The good news is there are tax benefits! 

  1. The 2017 federal tax law expanded the Child Tax Credit (CTC) to allow taxpayers to claim up to $500 as a nonrefundable “Credit for Other Dependents,” including elderly parents. There are some criteria that have to be met. 
  2. Care costs are normally deductible, but only to the extent that they exceed 7.5% of your Adjusted Gross Income. 
  3. You may use Flexible spending accounts (FSAs) and health savings accounts (HSAs) to pay your dependent’s medical bills, copays, insurance deductibles, over-the-counter medical supplies, personal protective equipment, and even for some treatments not covered by insurance. Remember, if you pay using an FSA or HSA, you cannot take a tax deduction for that bill as a medical expense.
  4. For the 2021 tax year, you can claim a portion of up to $4,000 in caregiving costs for one person and up to $8,000 for two or more. This tax credit does not require that your loved one qualify as your dependent in certain circumstances. But there are rules for when you can claim it.

Tip: Tax law is constantly changing, obtaining professional tax advice, preferably from a CPA is critical. If possible, one who works regularly with caregiving tax issues. You’ll find these professional fees will pay for themselves twice; often in measurable tax benefits. Check out the AARP article about taxes HERE to dive deeper into the criteria for tax benefits above.

Financial Concern 3: Getting Paid: With so many family caregivers providing 21+ hours a week on care tasks, it’s easy to wonder if this could be a job you can get compensated for. Can a family caregiver get paid for the care they provide?  

  1. Some Medicaid-funded programs are available to pay family caregivers.
  2. Most Long-Term Care insurance policies will permit the family member who has earned certain credentials to be paid at market rates.
  3. The VA pension benefit for wartime veterans has a program under which family caregivers can be paid.

Tip: Because most family caregiver paid programs exist either through or in conjunction with Medicaid, your residential state will impact what is available to you. The Family Caregiver Alliance has a Services by State tool. After finding your state, check the “Caregiver Compensation” section to see what is available.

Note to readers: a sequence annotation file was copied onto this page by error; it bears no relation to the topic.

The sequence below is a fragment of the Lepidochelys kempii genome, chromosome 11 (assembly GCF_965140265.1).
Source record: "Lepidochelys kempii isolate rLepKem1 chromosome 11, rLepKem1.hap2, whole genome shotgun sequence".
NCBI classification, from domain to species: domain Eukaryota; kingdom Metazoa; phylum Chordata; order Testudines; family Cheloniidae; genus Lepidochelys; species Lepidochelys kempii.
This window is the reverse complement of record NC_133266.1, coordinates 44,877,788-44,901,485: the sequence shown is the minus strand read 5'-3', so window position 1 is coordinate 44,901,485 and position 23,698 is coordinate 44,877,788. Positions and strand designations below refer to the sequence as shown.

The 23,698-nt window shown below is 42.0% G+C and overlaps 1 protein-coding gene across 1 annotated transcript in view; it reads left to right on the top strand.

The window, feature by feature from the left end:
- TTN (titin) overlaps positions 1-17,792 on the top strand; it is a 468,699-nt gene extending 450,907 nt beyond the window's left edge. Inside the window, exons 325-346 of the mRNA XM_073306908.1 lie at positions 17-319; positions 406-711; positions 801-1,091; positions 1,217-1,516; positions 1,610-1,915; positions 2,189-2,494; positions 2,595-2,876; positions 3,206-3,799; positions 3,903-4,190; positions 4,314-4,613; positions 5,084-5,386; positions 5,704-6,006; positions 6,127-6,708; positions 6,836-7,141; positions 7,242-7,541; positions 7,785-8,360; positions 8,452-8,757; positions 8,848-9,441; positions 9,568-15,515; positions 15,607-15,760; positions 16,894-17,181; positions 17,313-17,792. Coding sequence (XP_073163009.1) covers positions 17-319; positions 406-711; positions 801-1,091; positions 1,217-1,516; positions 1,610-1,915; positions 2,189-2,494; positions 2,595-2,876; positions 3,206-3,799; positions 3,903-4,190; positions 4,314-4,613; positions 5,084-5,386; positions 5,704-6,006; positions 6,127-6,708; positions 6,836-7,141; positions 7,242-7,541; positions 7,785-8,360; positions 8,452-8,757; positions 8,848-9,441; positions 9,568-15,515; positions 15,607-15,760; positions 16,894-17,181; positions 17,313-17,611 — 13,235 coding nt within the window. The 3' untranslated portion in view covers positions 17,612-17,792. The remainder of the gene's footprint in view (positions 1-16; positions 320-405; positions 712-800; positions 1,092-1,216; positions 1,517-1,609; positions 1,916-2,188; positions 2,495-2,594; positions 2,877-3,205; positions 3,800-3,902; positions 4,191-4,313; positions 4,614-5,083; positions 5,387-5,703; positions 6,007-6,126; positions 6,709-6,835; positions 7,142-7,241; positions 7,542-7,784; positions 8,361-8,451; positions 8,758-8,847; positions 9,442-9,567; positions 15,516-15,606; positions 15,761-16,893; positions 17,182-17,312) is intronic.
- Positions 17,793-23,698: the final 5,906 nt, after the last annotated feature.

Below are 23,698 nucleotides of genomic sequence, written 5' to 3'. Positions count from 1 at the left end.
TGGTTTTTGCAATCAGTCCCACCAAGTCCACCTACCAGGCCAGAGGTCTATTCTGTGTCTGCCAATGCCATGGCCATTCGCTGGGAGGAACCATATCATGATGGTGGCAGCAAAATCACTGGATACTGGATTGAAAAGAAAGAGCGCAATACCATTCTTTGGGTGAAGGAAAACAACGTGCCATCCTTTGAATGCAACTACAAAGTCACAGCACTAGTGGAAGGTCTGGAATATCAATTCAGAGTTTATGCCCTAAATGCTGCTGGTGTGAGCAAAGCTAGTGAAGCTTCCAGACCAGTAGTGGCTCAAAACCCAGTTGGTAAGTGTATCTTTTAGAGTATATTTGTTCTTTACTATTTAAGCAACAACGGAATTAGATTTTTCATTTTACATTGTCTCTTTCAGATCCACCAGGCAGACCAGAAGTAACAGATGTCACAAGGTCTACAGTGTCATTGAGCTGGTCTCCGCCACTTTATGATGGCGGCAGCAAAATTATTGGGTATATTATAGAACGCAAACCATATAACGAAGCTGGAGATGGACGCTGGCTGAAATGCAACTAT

While finances can be a shock when caring for loved ones, there is empowerment in knowing some solutions. You can start down a more empowered path when you start accessing tools, like the CircleOf app, and resources to overcome your unique care challenges. 

Kimberly Whiter

Kimberly Whiter is the CEO of Elder Care Solutions. She is on a mission to tackle the financial crisis happening across the U.S. as families face the overwhelming and unsustainable costs of elder care.

Categories
Caregiving Community Planning Ahead

Legacy: Projects to Celebrate and Preserve What’s Most Important

When people think of “legacy” they often focus on money, property or major accomplishments. But legacy, on a deeper level, is the most personal of subjects. It’s all about what matters most to the individual. If you have a friend or family member who is thinking about their legacy, or if you yourself would like to explore the topic, read on for some ideas and inspiration from the Farewelling editors. 

Collecting Video Tributes After a Loss

One great way to honor a loved one’s legacy is to create a beautiful video montage of family and friends telling stories and sharing memories about the person they’re honoring. You can organize this yourself or use one of the new companies making it easier, such as Tribute.com. 

The process: invite your family, friends, colleagues, and anyone else you’d like to make a short recording on their phone or camera. After editing, or using a software tool to put the videos together, you can share the final compilation at a family gathering or by posting it online or sending it to whomever you like. A group video tribute can be a great element at a virtual event or an in-person remembrance.

Creating a Legacy Project

A legacy project is a physical creation that shares your personal message. It can involve life events, biography information, personal accomplishments, wisdom and knowledge, philosophy or faith traditions, hopes, and dreams.

Choose a medium that speaks to your personality and preferences. The goal: share what meant most to you.

Journaling Is An Easy Way to Share Your Legacy.

Document your life story through the written word. Journaling can be a therapeutic way to work through thoughts and emotions and record these things on paper. Or you might prefer a digital journal, which can be as simple as writing your story in a word processor or using an online service such as Storyworth. Either way, here are some tips:

  • Document a list of values that are most important to you.
  • Share significant life accomplishments and why they matter in your experience.
  • What are your wishes and dreams for the future?
  • Do you have any life lessons or advice you would like to share with the family?
  • Write down major life milestones and details about those events.

Scrapbooking: Tell the Story of Your Life Through Photos, and Other Captured Memories

Scrapbooking is a lovely way to display pictures, papers, postcards and other memorabilia from your most treasured memories. If you like working with your hands, it might be enjoyable to pull out the colored paper, stamps, and other crafty items. Or, there are many low-cost digital scrapbooking tools you can use online. 

Which Legacy Project Is Right For You?

Sometimes getting started on a project like this is the hardest part, but don’t let that stop you. Pick a legacy project that speaks to you, then dedicate just an hour or two a week to work on it yourself, or with your loved one. Over time it will start to take shape, and you’ll have a treasure to share with your loved ones that they will cherish for generations to come.

Karen Bussen

Farewelling is the revolutionary online platform transforming how we think about–and plan for–funerals and end of life. Join them on social media @myfarewelling for more.